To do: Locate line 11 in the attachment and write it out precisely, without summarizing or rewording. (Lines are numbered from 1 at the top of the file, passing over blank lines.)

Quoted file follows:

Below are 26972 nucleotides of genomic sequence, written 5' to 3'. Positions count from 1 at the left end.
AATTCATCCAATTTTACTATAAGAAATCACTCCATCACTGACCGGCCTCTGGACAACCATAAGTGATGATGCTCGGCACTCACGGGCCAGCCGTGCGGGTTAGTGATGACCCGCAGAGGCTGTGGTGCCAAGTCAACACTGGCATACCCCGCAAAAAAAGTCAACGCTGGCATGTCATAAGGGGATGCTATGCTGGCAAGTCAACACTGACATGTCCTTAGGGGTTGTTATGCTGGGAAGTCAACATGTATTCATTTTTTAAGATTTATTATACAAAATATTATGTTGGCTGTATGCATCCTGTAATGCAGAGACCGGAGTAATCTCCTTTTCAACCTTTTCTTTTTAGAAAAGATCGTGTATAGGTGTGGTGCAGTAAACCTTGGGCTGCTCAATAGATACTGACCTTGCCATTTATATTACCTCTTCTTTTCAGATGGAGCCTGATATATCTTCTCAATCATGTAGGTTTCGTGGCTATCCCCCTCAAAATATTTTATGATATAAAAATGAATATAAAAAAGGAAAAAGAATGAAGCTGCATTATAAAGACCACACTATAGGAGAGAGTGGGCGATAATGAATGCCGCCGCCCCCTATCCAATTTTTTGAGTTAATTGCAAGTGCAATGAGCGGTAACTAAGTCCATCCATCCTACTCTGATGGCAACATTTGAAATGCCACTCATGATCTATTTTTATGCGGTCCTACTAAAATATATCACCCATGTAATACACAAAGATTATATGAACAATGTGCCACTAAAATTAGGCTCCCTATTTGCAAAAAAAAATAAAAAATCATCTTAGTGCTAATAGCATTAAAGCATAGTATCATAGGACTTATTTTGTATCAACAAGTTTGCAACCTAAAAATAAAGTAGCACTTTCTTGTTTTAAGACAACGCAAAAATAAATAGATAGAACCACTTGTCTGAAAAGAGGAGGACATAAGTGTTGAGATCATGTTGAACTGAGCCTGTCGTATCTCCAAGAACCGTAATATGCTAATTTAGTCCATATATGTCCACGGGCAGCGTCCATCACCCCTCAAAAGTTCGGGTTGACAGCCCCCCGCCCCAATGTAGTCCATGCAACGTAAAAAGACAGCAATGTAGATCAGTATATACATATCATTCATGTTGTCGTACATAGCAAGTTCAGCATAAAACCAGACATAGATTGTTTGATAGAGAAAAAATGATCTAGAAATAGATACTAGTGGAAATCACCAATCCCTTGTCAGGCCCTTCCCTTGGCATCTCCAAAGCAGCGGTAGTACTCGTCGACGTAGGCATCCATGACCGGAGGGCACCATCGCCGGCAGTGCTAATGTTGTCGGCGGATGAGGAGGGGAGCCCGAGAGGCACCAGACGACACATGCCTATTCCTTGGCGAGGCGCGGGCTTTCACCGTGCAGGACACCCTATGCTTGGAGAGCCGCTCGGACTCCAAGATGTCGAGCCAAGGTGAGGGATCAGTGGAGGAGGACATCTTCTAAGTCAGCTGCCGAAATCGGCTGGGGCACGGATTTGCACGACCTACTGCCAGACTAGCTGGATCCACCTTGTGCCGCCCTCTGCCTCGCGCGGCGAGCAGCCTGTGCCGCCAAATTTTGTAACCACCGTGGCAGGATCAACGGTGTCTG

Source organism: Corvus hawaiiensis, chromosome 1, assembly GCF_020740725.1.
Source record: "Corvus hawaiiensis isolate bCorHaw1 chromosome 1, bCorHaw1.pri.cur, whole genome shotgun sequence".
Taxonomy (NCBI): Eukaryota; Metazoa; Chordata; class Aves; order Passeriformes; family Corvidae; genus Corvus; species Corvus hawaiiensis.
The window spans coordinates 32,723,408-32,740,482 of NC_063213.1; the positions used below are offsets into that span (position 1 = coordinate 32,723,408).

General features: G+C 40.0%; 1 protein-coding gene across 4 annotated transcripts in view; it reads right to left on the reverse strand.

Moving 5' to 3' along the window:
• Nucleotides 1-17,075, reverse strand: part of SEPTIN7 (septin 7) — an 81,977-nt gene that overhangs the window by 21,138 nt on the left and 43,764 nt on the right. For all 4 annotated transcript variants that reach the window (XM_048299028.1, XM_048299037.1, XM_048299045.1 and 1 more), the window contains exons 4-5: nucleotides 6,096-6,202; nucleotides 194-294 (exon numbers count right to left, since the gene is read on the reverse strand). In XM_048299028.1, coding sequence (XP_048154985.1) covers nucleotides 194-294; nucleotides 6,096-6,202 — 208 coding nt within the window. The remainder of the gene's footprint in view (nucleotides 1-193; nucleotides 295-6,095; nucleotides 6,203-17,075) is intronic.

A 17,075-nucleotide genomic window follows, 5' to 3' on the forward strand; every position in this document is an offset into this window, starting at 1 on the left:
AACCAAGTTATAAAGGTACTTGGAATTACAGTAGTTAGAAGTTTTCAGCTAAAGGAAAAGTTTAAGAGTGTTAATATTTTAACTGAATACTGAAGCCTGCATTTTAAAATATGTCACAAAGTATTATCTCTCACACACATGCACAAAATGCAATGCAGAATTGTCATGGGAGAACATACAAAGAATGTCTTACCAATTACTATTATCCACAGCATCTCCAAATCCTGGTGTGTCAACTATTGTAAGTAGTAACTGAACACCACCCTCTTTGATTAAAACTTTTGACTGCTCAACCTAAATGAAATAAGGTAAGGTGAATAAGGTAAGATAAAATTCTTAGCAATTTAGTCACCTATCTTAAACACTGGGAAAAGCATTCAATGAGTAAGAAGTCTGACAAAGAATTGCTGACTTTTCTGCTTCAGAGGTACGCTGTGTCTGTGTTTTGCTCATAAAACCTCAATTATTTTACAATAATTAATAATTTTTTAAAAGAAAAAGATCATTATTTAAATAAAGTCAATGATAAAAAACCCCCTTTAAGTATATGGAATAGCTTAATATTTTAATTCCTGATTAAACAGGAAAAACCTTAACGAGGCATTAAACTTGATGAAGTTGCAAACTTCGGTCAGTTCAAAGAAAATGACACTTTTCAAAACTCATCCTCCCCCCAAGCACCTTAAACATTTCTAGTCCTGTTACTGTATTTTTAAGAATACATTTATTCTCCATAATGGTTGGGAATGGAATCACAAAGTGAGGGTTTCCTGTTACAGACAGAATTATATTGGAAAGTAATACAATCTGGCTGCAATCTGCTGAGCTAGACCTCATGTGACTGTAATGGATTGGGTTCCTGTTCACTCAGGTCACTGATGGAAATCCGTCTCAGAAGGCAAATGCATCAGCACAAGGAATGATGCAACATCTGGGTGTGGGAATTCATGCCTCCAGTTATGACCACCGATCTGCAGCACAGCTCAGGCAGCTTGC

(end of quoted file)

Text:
AACCAAGTTATAAAGGTACTTGGAATTACAGTAGTTAGAAGTTTTCAGCTAAAGGAAAAGTTTAAGAGTGTTAATATTTTAACTGAATACTGAAGCCTGCATTTTAAAATATGTCACAAAGTATTATCTCTCACACACATGCACAAAATGCAATGCAGAATTGTCATGGGAGAACATACAAAGAATGTCTTACCAATTACTATTATCCACAGCATCTCCAAATCCTGGTGTGTCAACTATTGTAAGTAGTAACTGAACACCACCCTCTTTGATTAAAACTTTTGACTGCTCAACCTAAATGAAATAAGGTAAGGTGAATAAGGTAAGATAAAATTCTTAGCAATTTAGTCACCTATCTTAAACACTGGGAAAAGCATTCAATGAGTAAGAAGTCTGACAAAGAATTGCTGACTTTTCTGCTTCAGAGGTACGCTGTGTCTGTGTTTTGCTCATAAAACCTCAATTATTTTACAATAATTAATAATTTTTTAAAAGAAAAAGATCATTATTTAAATAAAGTCAATGATAAAAAACCCCCTTTAAGTATATGGAATAGCTTAATATTTTAATTCCTGATTAAACAGGAAAAACCTTAACGAGGCATTAAACTTGATGAAGTTGCAAACTTCGGTCAGTTCAAAGAAAATGACACTTTTCAAAACTCATCCTCCCCCCAAGCACCTTAAACATTTCTAGTCCTGTTACTGTATTTTTAAGAATACATTTATTCTCCATAATGGTTGGGAATGGAATCACAAAGTGAGGGTTTCCTGTTACAGACAGAATTATATTGGAAAGTAATACAATCTGGCTGCAATCTGCTGAGCTAGACCTCATGTGACTGTAATGGATTGGGTTCCTGTTCACTCAGGTCACTGATGGAAATCCGTCTCAGAAGGCAAATGCATCAGCACAAGGAATGATGCAACATCTGGGTGTGGGAATTCATGCCTCCAGTTATGACCACCGATCTGCAGCACAGCTCAGGCAGCTTGC